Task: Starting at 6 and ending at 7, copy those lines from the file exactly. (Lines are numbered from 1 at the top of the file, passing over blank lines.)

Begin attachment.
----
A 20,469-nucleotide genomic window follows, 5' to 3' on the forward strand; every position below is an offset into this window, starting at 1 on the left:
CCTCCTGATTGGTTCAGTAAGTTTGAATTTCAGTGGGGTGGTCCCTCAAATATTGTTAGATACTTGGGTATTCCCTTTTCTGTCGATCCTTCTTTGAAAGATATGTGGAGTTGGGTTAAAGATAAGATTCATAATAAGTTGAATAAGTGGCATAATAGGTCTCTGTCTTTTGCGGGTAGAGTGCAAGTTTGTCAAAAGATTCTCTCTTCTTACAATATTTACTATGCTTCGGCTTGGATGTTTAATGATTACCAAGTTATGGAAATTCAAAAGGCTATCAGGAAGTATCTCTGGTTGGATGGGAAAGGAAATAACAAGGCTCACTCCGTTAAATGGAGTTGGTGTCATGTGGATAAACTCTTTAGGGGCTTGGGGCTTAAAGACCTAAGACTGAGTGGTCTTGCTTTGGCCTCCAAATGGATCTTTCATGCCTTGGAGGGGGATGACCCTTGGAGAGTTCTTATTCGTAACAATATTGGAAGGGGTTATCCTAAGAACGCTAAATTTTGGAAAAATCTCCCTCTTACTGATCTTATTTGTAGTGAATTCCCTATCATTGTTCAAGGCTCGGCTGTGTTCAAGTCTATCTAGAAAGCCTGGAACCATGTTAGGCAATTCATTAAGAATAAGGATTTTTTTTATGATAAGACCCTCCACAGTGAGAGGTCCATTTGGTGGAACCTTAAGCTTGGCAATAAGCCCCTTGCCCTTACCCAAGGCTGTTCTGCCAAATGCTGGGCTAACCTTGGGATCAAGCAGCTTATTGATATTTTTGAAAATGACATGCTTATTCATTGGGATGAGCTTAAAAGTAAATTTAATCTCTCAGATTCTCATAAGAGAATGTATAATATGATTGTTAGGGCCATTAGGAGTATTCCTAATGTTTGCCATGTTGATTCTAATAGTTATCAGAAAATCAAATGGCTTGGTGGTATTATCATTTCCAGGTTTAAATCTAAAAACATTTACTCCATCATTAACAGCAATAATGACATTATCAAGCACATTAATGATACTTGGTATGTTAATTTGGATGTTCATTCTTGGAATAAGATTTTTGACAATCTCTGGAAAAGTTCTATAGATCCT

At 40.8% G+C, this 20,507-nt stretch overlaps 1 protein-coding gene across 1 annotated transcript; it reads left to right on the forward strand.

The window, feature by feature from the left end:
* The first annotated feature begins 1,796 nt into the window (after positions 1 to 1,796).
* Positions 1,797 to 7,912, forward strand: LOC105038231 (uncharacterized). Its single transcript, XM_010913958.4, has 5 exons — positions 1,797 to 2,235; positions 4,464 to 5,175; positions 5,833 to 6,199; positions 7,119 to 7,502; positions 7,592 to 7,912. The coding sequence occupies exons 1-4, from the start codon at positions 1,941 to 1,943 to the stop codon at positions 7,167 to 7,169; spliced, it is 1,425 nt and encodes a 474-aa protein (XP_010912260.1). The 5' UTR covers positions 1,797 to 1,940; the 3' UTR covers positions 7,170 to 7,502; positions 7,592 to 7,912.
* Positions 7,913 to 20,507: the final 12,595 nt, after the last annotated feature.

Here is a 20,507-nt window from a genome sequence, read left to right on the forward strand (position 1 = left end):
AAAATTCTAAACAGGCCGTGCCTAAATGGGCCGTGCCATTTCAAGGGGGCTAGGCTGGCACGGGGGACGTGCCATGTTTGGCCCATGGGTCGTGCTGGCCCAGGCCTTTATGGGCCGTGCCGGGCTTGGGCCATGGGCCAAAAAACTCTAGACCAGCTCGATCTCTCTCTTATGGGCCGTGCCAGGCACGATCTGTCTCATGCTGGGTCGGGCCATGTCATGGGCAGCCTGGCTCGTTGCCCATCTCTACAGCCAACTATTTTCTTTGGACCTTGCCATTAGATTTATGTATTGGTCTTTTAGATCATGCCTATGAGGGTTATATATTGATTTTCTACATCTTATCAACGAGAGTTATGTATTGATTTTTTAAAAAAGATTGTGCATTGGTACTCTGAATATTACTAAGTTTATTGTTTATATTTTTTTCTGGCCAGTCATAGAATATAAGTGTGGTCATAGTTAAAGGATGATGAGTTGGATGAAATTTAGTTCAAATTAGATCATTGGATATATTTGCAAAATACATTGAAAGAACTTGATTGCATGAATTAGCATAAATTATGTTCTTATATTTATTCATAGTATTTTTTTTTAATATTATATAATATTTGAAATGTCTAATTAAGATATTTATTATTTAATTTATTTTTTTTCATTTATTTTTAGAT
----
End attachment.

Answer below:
* Positions 1,797 to 7,912, forward strand: LOC105038231 (uncharacterized). Its single transcript, XM_010913958.4, has 5 exons — positions 1,797 to 2,235; positions 4,464 to 5,175; positions 5,833 to 6,199; positions 7,119 to 7,502; positions 7,592 to 7,912. The coding sequence occupies exons 1-4, from the start codon at positions 1,941 to 1,943 to the stop codon at positions 7,167 to 7,169; spliced, it is 1,425 nt and encodes a 474-aa protein (XP_010912260.1). The 5' UTR covers positions 1,797 to 1,940; the 3' UTR covers positions 7,170 to 7,502; positions 7,592 to 7,912.
* Positions 7,913 to 20,507: the final 12,595 nt, after the last annotated feature.